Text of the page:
The Rainbow Hunters are raising money for War Child (warchild.org.uk) as they travel. War Child work in countries that have been devastated by armed conflict and help children suffering the worst effects of violence; child soldiers, victims of rape and abduction, disabled and street children. They provide vital care to a traumatised child and help them to rebuild their lost childhood. Their aim is a world in which the lives of children are no longer torn apart by war.
If you would like to donate something please go to http://www.justgiving.com/Lindsay-Hawdon.

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In Search of Red

The Rainbow Hunters:

One Mother. Two Boys.  A trip around the world in search of seven colours, the first pigments, made by the first colour men, raising money for the charity War Child as they go.

 

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Uluru, Australia

It is dark and cold as we drive in the pre-dawn light towards the great mound of rock, that lies like some sleeping giant in the middle of Australia’s red hearted desert. We can see it silhouetted against the blue black sky, a dark hump, that blocks out the stars and the sinking full moon. We follow the road around to the north side, park the car, and follow the dust track, through the spinifex grasses, to stand and wait for the sun to rise against Uluru.
Three days ago we had found what we had come here for. We had set off west from Alice Springs towards the Mac Donald ranges on a long and empty road into a wilderness of burning orange, had done exactly what you shouldn’t do in the outback of Australia. Had left on the spur of new and momentary information for the red ochre pits. Had told no one where we heading. Had only a small bottle of water, no food. My mobile phone lost its signal five miles out of town. But we drove on, through a red desert of singing cicadas and scattered desert pines, their feathery leaves flickering in a hot wind. We passed the burnt out husks of abandoned cars, discarded tyres hanging from skeleton branches, the odd tin can, warped and bleached of colour, that caught the light and flickered like a false beckon on the parched ground. We passed no other vehicles. We were alone, completely, in the immenseness of Australia’s red centre. My heart pounded as we headed into the heat, further and further from civilisation.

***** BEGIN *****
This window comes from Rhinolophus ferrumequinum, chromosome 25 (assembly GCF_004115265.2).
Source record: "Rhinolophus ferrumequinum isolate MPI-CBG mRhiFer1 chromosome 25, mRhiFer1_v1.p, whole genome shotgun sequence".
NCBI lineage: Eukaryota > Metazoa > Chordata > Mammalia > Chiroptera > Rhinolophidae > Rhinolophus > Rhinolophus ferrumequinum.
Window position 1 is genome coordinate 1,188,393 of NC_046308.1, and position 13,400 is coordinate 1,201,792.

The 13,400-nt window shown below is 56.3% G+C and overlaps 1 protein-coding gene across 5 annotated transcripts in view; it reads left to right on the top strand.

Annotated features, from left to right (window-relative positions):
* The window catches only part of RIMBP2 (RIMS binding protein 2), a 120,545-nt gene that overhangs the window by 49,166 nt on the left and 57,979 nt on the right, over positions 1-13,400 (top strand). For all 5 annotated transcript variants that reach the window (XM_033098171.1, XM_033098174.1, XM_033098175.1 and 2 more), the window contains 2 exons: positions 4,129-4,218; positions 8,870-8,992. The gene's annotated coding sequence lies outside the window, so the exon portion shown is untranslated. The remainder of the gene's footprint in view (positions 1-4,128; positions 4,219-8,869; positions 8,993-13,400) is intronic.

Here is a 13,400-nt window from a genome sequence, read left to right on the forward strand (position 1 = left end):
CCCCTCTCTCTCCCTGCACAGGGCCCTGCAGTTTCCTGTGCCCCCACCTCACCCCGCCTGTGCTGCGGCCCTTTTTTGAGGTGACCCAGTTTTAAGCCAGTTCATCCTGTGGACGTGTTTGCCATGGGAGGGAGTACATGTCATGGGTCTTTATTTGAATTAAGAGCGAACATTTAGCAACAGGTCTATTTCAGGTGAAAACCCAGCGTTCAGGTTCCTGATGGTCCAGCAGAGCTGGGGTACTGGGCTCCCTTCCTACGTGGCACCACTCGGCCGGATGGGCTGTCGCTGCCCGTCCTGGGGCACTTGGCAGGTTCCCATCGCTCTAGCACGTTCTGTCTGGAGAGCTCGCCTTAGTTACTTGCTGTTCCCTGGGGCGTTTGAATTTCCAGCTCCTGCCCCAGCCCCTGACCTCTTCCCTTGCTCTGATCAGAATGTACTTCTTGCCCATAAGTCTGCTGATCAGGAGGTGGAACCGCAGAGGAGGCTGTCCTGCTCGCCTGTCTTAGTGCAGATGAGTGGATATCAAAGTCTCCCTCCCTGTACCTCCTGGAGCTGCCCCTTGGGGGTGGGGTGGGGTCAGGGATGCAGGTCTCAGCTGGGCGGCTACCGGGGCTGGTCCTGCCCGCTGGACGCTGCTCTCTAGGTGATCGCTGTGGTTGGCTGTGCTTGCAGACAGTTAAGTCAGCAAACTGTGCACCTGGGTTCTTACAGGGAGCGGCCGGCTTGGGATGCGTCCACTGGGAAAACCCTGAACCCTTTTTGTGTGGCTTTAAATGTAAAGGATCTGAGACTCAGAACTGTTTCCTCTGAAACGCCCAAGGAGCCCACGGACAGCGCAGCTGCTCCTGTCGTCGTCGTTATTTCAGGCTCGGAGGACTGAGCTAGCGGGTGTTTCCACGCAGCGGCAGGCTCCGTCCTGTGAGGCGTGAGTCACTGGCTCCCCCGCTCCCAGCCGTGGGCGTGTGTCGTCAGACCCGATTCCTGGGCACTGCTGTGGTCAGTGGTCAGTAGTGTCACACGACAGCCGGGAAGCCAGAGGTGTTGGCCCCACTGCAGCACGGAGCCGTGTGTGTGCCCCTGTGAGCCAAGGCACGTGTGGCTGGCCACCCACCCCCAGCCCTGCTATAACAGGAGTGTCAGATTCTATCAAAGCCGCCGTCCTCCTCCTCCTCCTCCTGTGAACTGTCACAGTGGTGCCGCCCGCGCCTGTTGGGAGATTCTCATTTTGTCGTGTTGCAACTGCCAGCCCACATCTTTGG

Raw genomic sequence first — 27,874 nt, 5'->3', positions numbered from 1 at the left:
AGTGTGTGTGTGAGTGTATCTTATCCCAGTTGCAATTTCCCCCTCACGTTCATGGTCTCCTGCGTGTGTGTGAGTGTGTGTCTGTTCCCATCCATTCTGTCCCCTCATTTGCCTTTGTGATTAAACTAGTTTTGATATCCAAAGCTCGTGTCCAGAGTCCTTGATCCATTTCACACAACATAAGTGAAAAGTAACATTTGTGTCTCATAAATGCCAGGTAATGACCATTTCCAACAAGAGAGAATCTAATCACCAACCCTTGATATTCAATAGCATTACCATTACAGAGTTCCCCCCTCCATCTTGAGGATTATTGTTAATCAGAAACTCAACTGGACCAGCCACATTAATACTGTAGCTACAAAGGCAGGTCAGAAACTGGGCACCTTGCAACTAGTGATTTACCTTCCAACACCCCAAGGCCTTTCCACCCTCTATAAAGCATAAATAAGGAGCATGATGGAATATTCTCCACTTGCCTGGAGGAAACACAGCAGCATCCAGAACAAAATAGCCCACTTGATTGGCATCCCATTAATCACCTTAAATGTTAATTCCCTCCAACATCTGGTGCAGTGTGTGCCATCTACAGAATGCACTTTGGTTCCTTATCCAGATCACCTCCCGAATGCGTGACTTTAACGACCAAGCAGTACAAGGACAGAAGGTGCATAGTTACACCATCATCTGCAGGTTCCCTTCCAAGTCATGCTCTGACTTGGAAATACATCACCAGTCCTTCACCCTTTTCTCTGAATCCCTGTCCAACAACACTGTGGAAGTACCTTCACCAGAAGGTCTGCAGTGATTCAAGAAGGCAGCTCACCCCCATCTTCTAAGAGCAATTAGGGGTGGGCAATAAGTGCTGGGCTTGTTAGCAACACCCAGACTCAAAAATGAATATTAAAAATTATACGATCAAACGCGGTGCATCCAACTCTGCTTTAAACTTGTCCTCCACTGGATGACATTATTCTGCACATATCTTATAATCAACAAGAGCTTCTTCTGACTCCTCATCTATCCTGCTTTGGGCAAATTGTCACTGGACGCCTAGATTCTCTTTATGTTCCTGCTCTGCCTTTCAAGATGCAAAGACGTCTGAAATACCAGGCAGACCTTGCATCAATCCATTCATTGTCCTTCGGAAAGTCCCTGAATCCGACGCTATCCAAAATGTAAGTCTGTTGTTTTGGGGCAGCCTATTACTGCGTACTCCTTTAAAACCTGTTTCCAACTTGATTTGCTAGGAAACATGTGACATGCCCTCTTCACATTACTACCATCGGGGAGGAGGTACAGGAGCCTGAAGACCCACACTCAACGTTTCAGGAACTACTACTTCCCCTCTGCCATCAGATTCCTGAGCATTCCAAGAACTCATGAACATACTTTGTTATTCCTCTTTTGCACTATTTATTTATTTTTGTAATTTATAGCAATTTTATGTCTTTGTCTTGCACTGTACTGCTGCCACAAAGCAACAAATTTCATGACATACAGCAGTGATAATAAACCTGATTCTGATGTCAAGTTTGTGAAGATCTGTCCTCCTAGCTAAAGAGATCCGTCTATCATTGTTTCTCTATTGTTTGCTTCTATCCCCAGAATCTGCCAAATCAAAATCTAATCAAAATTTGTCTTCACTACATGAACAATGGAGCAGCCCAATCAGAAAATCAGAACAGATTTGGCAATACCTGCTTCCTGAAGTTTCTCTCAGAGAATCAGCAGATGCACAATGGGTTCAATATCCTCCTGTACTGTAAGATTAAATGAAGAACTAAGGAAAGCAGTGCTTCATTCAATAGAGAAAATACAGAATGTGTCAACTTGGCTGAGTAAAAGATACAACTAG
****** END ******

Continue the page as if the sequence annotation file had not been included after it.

And then 80 miles west of Alice Springs and 8 miles west of Serpent Gorge, in a dried out sandy creek of white and red gum trees we had found the red ochre pits of the MacDonald Ranges. Rusted colours that streaked from sky to ground down the cliff walls of a dried out riverbed; orange, yellow, white and a deep rich red, the colour we had come for. The land around felt ancient and eerie. For centuries these pits have been used by the Aborigines; for ceremonies, for medicine, for war weapons.
“I think we’re being watched,” Orly had whispered. And it had felt like that. A forgotten world of old ghosts, where aboriginal men had once come, like us, in search of the colour red.